Chronic Pain Syndromes Share Similar Upper-Airway Symptoms

By Anne Harding

May 08, 2020

NEW YORK (Reuters Health) - Patients with chronic pain syndromes (CPS) including fibromyalgia, irritable bowel syndrome (IBS) and chronic fatigue syndrome (CFS) have similar voice and airway presentations that are distinct from those of people without chronic pain, new research shows.

"Patients with CPS often have voice changes that are not related to obvious anatomic abnormalities. These functional voice disorders may be a manifestation of their disease process and treatment options exist for these patients, including voice therapy," Dr. Simon R. Best of Johns Hopkins University in Baltimore, Maryland, one of the study authors, told Reuters Health by email.

While upper-airway and voice symptoms are not diagnostic criteria for fibromyalgia, IBS or CFS, "our clinical observation is that patients with these 3 diseases are commonly encountered in clinical practice," Dr. Best and his team write in JAMA Otolaryngology-Head and Neck Surgery.

To investigate their hypothesis that voice and laryngeal disorders would have a similar clinical manifestation in patients with the three syndromes, the authors reviewed medical records for more than 4,000 patients treated in 2016-2017 at the Johns Hopkins Voice Center.

There were 215 patients (5.1%) with at least one CPS. The remaining 4,034 patients formed the control group.

CPS patients were more than three times as likely to be female compared to controls, and they were about two years older, on average. Functional voice disorders (FVD) were significantly more common in the CPS patients than controls (odds ratio, 1.8), but laryngeal pathology (OR, 0.774) and airway problems (OR, 0.474) were significantly less common in these patients.

The CPS patients were also significantly more likely to have muscle tension dysphonia (OR, 1.9) and paradoxical vocal cord motion (OR, 2.5) than the non-CPS group. Findings were similar when the authors analyzed each syndrome separately.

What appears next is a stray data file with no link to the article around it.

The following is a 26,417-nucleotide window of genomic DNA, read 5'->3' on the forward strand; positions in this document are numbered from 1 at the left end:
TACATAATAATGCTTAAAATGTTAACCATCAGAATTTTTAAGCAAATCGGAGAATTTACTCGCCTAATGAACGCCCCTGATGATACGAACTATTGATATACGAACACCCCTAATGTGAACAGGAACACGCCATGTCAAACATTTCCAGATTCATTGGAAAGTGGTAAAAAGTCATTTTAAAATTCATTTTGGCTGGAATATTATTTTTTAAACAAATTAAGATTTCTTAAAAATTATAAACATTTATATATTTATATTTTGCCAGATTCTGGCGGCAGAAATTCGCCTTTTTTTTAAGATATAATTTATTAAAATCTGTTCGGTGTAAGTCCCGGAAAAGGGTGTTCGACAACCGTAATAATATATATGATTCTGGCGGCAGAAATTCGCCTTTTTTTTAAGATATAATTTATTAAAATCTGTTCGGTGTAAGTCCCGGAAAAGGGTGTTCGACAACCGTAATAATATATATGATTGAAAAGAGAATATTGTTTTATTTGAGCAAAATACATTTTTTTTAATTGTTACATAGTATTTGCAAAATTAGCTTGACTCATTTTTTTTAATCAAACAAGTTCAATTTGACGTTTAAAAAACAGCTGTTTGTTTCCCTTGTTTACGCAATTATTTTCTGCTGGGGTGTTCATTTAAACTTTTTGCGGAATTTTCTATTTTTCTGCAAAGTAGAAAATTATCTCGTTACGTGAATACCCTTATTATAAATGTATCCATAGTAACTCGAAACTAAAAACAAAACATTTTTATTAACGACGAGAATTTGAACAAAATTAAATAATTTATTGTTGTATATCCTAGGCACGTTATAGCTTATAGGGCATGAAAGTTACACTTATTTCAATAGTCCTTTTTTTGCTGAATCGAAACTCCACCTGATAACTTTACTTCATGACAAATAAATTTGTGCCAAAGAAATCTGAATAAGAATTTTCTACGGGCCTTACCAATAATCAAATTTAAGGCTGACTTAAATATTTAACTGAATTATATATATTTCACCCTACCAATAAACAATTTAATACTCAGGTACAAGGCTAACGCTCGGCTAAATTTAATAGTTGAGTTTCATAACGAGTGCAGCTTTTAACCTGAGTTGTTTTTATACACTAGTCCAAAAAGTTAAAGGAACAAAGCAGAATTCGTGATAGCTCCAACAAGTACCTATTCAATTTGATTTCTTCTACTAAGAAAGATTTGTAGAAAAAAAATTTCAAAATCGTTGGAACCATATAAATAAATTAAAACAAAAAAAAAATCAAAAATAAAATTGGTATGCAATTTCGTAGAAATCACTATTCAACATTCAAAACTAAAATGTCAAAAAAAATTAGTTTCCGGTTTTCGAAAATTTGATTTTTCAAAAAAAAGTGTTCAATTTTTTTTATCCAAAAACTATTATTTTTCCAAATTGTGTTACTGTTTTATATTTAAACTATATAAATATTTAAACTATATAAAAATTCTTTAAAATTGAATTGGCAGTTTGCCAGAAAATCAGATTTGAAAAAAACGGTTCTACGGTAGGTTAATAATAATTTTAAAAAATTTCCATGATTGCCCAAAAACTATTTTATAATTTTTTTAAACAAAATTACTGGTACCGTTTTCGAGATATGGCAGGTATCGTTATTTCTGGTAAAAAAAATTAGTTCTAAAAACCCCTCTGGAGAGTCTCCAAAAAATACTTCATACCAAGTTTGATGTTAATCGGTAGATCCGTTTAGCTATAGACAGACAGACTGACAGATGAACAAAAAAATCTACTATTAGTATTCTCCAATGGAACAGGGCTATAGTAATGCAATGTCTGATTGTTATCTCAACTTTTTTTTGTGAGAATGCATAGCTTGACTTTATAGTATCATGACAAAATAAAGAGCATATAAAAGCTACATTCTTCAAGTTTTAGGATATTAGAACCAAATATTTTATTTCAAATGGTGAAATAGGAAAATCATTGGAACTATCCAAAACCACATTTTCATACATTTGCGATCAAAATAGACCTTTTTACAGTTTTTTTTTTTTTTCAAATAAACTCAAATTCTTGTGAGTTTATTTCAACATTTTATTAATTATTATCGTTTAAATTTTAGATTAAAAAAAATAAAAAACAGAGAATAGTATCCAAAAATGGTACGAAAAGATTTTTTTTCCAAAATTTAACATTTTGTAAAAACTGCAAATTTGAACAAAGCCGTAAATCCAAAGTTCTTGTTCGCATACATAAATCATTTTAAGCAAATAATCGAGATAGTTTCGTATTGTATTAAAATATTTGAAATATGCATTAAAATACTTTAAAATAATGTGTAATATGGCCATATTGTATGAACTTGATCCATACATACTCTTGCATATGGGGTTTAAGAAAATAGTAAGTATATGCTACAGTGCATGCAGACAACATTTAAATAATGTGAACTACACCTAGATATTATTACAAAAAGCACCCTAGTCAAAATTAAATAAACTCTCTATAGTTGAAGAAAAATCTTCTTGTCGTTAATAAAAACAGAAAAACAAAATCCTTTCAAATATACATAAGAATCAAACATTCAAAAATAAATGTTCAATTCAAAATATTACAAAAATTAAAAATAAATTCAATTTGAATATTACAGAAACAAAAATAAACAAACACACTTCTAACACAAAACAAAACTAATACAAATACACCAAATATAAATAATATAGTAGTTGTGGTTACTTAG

"FVD often develop in response to perturbations in physiologic functioning, since voice production is a highly complex neuromuscular function," Dr. Best said. "CPS impact muscle functioning and have wide-ranging neurologic effects, therefore it makes sense that we are seeing voice disorders as part of the symptom complex of CPS."

The finding of a similar pattern of voice disorders for each CPS type is "intriguing," Dr. Best noted. "Others have suggested that these syndromes exist on a spectrum or are different manifestations of a shared pathophysiology, and our findings certainly support this hypothesis," he added.

"CPS patients need a multi-disciplinary team to help them achieve better quality of life. Voice disorders significantly impact quality of life because they impair our ability to communicate with friends and family," the researcher said. "All patients with hoarseness, including CPS patients, should be referred for evaluation and treatment by an otolaryngologist and speech language pathologist."

Dr. Stephanie Misono of the University of Minnesota in Minneapolis told Reuters Health by email, "The standard treatment for functional voice disorders is therapy with a speech-language pathologist, and many patients respond very well to this approach."

"However, as this and other related studies have shown, there may be a role for additional treatment from other specialists, such as behavioral health professionals (such as psychologists), to help improve treatment outcomes," added Dr. Misono, who co-authored an editorial accompanying the study.

SOURCE: and JAMA Otolaryngology-Head and Neck Surgery, online April 30, 2020.